The Majella is traditionally an area of transhumance: shepherds from low-lying Puglia further south drove their flocks to mountain pastures here in the summer months. These conical shelters are similar to the distinctive “trulli” for which Puglia is famous. Another gravel track, with spectacular views across the plateau to the Majella massif, leads to the lip of a deep gorge. Far below is the trickle of the Santo Spirito stream, and on the far side, disguised amongst the cliff walls of the gorge is the hermitage of San Bartolomeo.

A steep footpath leads down to where smooth flat rocks beside the stream provide a perfect picnic spot. Steps carved out of the cliff lead up to the hermitage above, built in the 13th Century by the man destined to be Pope Celestine V. An ancient fresco survives over the door, and inside the effigy of the saint keeps watch over a trickle of miraculous water – guaranteed to cure any ailment, even blisters!

After retracing your steps to the lip of the gorge, a grassy mule-path leads back through the wild
pasture land towards the village.

The Orfento Gorge
There are many walks exploring this extraordinary gorge. This option is a half day excursion
starting and ending in Decontra, though both longer and shorter variations are possible. Follow the road out of the village and take a well cobbled mule-path dropping left on a traverse through cypresses and broom; there are wonderful views across the gorge and down to the town of Caramanico Terme. At the bottom of this track, walk for a few metres along the road before descending steeply on a well-maintained footpath.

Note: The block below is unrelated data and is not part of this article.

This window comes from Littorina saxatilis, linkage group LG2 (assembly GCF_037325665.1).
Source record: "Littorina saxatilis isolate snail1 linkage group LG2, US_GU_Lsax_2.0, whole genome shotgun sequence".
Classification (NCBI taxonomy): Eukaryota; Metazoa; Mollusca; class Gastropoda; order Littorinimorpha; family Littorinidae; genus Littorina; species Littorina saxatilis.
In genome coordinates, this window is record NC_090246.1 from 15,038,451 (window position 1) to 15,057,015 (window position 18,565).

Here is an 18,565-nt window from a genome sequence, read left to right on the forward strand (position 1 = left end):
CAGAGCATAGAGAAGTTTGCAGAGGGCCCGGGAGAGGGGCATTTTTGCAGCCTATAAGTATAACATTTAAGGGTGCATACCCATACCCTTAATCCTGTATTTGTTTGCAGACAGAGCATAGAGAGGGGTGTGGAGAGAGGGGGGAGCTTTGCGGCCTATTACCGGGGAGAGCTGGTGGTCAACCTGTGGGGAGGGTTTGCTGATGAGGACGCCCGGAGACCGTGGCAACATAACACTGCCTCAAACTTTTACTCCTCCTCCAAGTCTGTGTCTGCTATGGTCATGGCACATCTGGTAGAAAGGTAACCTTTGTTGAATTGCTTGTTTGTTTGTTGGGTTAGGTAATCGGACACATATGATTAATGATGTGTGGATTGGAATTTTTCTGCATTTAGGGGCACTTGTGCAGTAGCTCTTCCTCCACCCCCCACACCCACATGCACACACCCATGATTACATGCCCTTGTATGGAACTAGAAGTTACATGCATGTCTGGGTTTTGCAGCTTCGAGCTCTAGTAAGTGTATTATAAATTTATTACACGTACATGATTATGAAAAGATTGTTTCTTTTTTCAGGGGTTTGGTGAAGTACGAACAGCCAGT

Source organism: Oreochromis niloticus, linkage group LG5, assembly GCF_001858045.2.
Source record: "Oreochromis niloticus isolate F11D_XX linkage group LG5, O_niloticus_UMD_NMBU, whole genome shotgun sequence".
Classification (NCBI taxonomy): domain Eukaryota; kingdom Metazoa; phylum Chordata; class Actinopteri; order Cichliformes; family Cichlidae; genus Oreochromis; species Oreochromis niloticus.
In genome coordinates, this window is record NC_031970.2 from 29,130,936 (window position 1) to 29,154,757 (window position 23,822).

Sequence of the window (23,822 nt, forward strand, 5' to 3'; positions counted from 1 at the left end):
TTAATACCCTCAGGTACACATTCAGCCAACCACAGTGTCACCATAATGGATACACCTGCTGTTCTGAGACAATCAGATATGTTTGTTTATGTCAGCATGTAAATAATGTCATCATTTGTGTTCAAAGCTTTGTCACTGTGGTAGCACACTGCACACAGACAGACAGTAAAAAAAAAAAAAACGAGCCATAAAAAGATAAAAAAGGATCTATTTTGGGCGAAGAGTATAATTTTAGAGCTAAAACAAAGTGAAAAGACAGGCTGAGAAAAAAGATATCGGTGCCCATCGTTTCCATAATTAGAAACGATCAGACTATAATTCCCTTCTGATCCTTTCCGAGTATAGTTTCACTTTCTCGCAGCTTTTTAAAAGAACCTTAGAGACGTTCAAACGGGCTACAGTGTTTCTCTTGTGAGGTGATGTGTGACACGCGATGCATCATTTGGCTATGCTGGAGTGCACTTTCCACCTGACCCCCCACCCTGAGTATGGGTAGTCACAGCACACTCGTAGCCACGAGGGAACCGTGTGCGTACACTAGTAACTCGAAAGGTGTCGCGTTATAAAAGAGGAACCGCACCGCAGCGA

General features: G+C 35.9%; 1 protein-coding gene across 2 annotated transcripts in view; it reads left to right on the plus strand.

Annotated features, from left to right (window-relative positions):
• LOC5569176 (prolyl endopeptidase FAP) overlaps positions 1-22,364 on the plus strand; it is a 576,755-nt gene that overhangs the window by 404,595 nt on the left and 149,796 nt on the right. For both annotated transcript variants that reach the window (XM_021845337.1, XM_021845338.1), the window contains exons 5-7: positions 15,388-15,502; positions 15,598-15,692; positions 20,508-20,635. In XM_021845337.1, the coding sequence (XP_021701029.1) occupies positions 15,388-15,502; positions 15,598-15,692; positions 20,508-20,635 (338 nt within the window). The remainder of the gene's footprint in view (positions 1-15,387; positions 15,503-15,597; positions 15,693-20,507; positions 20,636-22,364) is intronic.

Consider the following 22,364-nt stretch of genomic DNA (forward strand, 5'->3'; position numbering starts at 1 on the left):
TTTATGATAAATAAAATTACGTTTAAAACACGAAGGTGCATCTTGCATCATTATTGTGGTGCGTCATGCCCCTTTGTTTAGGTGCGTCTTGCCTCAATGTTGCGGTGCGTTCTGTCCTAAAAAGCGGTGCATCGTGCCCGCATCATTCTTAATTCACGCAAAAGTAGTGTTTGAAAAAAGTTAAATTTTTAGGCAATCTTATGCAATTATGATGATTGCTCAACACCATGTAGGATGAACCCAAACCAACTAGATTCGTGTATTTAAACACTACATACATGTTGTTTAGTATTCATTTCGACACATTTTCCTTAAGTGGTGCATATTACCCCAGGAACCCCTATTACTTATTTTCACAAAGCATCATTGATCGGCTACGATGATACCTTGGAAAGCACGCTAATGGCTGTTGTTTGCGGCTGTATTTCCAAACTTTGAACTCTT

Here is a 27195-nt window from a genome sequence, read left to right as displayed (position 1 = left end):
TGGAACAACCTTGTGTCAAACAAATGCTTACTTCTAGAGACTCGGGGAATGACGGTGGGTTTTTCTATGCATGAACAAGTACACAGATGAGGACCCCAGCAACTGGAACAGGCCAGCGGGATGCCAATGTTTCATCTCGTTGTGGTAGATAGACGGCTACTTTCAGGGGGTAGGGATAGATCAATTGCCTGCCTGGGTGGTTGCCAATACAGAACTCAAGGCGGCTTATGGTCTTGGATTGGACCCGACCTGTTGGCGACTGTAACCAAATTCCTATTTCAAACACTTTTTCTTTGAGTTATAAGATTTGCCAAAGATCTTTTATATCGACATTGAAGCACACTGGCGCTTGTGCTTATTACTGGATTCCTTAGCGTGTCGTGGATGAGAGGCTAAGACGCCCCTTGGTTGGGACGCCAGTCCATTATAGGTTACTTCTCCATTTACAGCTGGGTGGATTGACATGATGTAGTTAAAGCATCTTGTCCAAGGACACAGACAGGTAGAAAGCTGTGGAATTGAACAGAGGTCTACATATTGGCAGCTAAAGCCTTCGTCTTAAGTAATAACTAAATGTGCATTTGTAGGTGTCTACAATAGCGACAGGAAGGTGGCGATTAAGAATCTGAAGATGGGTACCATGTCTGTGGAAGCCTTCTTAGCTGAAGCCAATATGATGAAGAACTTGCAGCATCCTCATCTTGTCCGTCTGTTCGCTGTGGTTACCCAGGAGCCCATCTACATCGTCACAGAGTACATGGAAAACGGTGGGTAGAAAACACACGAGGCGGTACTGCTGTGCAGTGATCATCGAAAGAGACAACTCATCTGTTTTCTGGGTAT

For a short walk, you could park a car here and take this footpath to explore the gorge below,
returning the same way. The gorge bottom is a magical world of lush greenery, cool shade and the crystal clear Orfento river. The footpath crosses and re-crosses the river on wooden footbridges beneath tall cliffs.

Upstream the way forks, and you take a slightly higher path which climbs above the river and
provides magnificent views of the gorge, its cliffs, and of Decontra perched on the rim. Eventually a rocky footpath leads away from the river, climbing steeply around grassy bluffs. Just before arriving back at Decontra, a wild meadow promontory juts out over the gorge to a magnificent viewpoint. As a short walk from the village, this is a perfect place to relax at sunset.

Le Murelle
A spectacular drive brings you high onto the shoulder of the massif (2100m). The car park is known as the ‘Blockhaus’ because of the ruin on the ridge above, built in the late 19th Century as a base from which to combat the brigand bands that hid in these mountains – later the Germans made use of it in the Second World War. The walk begins by undulating along a ridge, past the carved rocks known as the ‘Brigands’ Table’, before a climbing traverse – which in two places has a short cable handrail – rounds a spur into the dramatic cirque of Le Murelle. The path skirts beneath cliffs, above huge views into the deep western valleys, and often as late as July cuts across lingering snow fields. It is a steep climb out of one side of the huge natural theatre, onto the Cima (summit) delle Murelle. Then pick your way along the cox-comb of rocks on the lip of the cirque, a narrow spur climbing onto a weird desert landscape and the day’s highest altitudes. At 2600 metres, the summit plateaus of the Majella are a strangely smooth table-land of flat stones, dotted here and there.

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Abruzzo Passion is Active Holiday Provider in Abruzzo, Italy